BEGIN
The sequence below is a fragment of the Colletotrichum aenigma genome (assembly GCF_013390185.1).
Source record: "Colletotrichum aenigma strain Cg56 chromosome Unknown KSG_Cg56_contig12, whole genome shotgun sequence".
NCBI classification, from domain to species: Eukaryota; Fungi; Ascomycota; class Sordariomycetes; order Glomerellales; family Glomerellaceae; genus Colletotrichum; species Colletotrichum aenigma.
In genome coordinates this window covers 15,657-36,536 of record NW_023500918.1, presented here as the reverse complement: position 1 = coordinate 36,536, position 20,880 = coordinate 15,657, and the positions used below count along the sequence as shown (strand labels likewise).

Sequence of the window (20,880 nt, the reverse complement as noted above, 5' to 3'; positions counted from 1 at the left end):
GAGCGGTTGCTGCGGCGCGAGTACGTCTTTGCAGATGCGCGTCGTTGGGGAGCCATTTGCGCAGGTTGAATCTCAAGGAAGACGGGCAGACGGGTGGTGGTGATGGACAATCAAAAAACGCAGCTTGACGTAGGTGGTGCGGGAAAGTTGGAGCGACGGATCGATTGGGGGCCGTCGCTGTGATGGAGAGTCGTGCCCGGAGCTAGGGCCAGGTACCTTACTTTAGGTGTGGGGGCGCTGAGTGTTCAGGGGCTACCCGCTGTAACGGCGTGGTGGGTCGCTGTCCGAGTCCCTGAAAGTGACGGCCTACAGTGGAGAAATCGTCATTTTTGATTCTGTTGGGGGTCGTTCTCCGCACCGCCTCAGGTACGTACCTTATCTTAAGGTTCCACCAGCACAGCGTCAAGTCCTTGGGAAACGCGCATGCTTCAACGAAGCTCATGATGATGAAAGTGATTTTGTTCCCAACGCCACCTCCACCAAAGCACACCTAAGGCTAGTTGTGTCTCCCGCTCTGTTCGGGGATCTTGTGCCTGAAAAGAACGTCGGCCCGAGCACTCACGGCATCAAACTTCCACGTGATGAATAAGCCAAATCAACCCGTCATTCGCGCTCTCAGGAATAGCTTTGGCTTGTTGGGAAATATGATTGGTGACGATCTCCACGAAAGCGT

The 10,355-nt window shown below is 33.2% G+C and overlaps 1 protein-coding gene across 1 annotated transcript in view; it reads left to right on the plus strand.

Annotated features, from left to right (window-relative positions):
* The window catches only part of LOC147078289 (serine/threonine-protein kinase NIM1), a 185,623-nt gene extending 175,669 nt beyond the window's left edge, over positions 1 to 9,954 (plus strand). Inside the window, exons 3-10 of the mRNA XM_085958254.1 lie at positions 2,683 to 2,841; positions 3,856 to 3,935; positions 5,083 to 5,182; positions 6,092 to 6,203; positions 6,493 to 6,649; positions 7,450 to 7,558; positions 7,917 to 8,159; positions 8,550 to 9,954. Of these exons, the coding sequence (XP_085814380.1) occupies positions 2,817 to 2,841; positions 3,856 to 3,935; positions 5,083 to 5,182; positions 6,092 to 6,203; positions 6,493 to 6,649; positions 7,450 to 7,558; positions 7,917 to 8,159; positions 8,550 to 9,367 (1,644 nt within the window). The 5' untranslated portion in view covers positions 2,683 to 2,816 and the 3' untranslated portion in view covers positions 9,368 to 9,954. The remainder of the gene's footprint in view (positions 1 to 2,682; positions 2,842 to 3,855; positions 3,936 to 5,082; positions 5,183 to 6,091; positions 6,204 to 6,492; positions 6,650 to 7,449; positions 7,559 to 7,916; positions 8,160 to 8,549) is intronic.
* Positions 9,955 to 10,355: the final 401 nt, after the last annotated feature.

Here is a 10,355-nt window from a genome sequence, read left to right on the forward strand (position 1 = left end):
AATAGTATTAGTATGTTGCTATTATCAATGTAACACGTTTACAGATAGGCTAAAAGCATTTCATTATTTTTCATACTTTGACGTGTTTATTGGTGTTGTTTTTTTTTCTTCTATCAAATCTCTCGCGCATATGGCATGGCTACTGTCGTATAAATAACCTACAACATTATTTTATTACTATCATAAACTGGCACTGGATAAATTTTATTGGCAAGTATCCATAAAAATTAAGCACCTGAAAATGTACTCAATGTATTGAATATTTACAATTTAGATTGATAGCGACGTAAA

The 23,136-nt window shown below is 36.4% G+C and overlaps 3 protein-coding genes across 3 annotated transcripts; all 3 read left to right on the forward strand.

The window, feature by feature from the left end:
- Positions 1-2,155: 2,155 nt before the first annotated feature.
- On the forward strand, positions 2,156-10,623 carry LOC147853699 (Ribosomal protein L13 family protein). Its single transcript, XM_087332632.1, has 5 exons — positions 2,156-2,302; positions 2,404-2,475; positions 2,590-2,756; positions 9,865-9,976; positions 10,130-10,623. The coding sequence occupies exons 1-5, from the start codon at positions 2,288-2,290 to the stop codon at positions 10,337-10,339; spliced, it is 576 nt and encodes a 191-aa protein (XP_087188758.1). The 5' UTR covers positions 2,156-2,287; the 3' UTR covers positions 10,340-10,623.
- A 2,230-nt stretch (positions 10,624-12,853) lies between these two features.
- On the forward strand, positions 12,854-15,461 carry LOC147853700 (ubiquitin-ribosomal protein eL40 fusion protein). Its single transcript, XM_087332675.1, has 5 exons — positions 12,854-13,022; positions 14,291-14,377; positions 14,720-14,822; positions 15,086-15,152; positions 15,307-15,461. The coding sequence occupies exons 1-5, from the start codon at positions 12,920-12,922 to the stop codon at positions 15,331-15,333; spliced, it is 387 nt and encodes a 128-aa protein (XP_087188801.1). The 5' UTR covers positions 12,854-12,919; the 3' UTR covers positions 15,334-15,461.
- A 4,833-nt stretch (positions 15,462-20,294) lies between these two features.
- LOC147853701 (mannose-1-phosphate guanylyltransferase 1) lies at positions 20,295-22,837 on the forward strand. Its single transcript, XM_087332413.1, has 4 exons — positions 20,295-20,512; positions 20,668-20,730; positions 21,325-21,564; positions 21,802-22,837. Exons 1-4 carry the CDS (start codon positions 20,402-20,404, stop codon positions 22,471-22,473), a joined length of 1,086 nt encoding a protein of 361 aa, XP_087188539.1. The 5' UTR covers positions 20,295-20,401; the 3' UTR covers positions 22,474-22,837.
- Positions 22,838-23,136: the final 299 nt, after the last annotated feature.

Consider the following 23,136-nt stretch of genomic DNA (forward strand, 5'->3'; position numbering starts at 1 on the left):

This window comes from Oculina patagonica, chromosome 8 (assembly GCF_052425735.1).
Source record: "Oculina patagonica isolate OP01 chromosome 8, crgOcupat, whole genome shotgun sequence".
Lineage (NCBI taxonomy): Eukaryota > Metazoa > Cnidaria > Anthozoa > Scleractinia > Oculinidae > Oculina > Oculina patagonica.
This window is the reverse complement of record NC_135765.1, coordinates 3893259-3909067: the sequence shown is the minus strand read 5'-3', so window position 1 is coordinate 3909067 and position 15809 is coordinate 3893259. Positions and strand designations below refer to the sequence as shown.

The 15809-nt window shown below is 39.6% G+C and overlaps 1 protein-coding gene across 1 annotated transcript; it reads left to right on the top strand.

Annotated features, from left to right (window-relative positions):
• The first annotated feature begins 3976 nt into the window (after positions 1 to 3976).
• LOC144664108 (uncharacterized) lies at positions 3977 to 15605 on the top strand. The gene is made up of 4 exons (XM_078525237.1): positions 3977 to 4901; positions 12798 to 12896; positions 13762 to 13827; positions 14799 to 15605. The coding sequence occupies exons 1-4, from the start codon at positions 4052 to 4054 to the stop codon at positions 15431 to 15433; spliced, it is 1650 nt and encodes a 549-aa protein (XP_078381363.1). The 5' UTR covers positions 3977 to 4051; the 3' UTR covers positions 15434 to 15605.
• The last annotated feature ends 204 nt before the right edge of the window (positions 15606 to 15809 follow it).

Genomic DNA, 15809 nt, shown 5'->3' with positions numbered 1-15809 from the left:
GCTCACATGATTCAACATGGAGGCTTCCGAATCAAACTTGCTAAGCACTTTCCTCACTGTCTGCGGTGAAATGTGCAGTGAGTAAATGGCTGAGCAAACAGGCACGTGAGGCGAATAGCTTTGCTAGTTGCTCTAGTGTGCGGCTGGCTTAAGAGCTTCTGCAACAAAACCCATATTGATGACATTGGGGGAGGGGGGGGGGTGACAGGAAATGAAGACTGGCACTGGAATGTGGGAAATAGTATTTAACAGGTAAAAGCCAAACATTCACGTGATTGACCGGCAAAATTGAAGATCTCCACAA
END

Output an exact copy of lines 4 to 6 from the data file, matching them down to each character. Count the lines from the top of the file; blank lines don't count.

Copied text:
In genome coordinates this window covers 15,657-36,536 of record NW_023500918.1, presented here as the reverse complement: position 1 = coordinate 36,536, position 20,880 = coordinate 15,657, and the positions used below count along the sequence as shown (strand labels likewise).

Sequence of the window (20,880 nt, the reverse complement as noted above, 5' to 3'; positions counted from 1 at the left end):
GAGCGGTTGCTGCGGCGCGAGTACGTCTTTGCAGATGCGCGTCGTTGGGGAGCCATTTGCGCAGGTTGAATCTCAAGGAAGACGGGCAGACGGGTGGTGGTGATGGACAATCAAAAAACGCAGCTTGACGTAGGTGGTGCGGGAAAGTTGGAGCGACGGATCGATTGGGGGCCGTCGCTGTGATGGAGAGTCGTGCCCGGAGCTAGGGCCAGGTACCTTACTTTAGGTGTGGGGGCGCTGAGTGTTCAGGGGCTACCCGCTGTAACGGCGTGGTGGGTCGCTGTCCGAGTCCCTGAAAGTGACGGCCTACAGTGGAGAAATCGTCATTTTTGATTCTGTTGGGGGTCGTTCTCCGCACCGCCTCAGGTACGTACCTTATCTTAAGGTTCCACCAGCACAGCGTCAAGTCCTTGGGAAACGCGCATGCTTCAACGAAGCTCATGATGATGAAAGTGATTTTGTTCCCAACGCCACCTCCACCAAAGCACACCTAAGGCTAGTTGTGTCTCCCGCTCTGTTCGGGGATCTTGTGCCTGAAAAGAACGTCGGCCCGAGCACTCACGGCATCAAACTTCCACGTGATGAATAAGCCAAATCAACCCGTCATTCGCGCTCTCAGGAATAGCTTTGGCTTGTTGGGAAATATGATTGGTGACGATCTCCACGAAAGCGT